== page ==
Patrick Meyfroidt will discuss some of the major trade-offs in contemporary land systems and their inter-relations. First, how to cope with contradictory discourses about the need to increase global food production versus targeted ways to improve food security for the most food-insecure? Building on that, what are the trade-offs between expansion and intensification as ways to meet the demand for land-based agricultural and forestry products? Third, what prospects and questions do labor-intensive, agro-ecological agriculture aimed at reducing land use expansion and fossil fuel use raise about rural livelihoods and societal complexity? The conclusion will reflect on the need to navigate between local and global scales to balance these trade-offs.

Patrick Meyfroidt is a researcher at Université catholique de Louvain (UCL) in Belgium. He holds a PhD in geography (2009) and a degree in sociology from UCL. His main research interests are centered on the dynamics of land systems, including the role of globalization and distant linkages in land use change, forest transitions, cross-scale analyses of land system changes and social-ecological feedbacks from environmental change on perceptions and behaviors. He is starting an ERC project exploring the processes that condition and shape the emergence of agricultural frontiers in Southern Africa.

Location: Jacob-und-Wilhelm-Grimm-Zentrum (Auditorium), Geschwister-Scholl-Straße 1/3, 10117 Berlin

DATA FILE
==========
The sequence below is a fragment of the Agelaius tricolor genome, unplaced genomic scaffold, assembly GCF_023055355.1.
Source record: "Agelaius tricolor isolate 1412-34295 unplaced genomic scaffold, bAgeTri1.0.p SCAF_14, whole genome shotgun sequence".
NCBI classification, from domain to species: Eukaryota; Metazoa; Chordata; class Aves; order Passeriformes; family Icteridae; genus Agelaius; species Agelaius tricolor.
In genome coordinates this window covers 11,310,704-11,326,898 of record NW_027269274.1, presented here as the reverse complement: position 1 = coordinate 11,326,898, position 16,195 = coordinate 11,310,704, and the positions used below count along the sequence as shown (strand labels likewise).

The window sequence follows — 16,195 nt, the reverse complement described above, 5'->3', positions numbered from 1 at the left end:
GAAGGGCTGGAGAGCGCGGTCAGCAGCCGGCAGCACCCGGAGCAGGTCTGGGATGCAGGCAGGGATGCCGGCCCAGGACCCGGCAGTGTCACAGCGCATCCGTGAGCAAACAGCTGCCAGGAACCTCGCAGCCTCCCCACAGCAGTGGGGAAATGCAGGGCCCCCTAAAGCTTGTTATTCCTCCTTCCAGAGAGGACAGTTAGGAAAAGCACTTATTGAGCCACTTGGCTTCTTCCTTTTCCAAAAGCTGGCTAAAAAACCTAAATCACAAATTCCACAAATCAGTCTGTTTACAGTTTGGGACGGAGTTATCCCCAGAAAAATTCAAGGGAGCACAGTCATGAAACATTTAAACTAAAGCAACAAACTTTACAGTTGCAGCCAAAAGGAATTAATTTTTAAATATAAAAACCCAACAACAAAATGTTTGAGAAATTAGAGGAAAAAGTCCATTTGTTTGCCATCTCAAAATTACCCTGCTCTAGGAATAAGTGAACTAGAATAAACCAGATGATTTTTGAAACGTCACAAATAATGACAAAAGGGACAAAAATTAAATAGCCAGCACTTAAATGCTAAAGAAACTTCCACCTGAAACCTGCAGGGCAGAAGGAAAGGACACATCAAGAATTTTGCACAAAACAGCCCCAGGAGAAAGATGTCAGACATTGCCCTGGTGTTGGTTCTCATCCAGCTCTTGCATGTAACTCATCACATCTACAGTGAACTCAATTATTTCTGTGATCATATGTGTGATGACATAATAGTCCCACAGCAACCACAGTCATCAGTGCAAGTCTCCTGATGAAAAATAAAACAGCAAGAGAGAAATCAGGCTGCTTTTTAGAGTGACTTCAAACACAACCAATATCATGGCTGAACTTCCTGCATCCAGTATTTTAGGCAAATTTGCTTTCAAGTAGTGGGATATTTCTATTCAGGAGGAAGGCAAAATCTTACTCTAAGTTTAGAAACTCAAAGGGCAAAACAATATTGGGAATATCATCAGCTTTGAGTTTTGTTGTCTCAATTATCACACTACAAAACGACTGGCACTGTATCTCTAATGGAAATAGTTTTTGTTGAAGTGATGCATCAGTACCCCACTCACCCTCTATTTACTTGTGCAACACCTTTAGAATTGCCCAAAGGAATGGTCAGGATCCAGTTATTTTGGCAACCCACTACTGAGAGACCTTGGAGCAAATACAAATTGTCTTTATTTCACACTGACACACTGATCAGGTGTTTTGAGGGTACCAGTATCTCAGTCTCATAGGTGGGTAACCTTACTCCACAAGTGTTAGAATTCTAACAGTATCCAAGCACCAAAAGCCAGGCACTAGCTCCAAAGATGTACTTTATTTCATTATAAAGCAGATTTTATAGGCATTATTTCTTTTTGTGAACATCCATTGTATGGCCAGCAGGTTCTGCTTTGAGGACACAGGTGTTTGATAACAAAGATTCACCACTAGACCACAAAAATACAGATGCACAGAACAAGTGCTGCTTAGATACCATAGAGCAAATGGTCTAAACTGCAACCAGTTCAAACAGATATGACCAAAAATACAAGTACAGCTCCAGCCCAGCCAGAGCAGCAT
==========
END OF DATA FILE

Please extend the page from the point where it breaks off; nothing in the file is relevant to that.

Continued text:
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Climate change: life and death

THESys Lecture Series

Thurs, 30 June 2016, 17 ct, Jacob-und-Wilhelm-Grimm-Zentrum (Auditorium)

What can philosophy contribute to climate policy? The need for thinking about fairness and justice is widely recognized, in determining how the effort to reduce climate change should be distributed between countries. This lecture argues that there is also an important need for value theory, in evaluating the harm that climate change will do and in determining what effort should be put into reducing it. Among other applications of value theory, we need to judge the value of changes in the world's human population. Climate change and climate policy will have major effects on population. If climate change is extreme - as is possible - it will even cause a collapse in the population. Yet policymakers have so far paid no attention to evaluating these changes. The philosophy of population ethics is needed to close this gap.

Prof. John Broome, University of Oxford, is Emeritus White’s Professor of Moral Philosophy and Emeritus Fellow of Corpus Christi College. 

Location: Jacob-und-Wilhelm-Grimm-Zentrum (Auditorium), Geschwister-Scholl-Straße 1/3, 10117 Berlin

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Have a look at the poster!
 


See overview.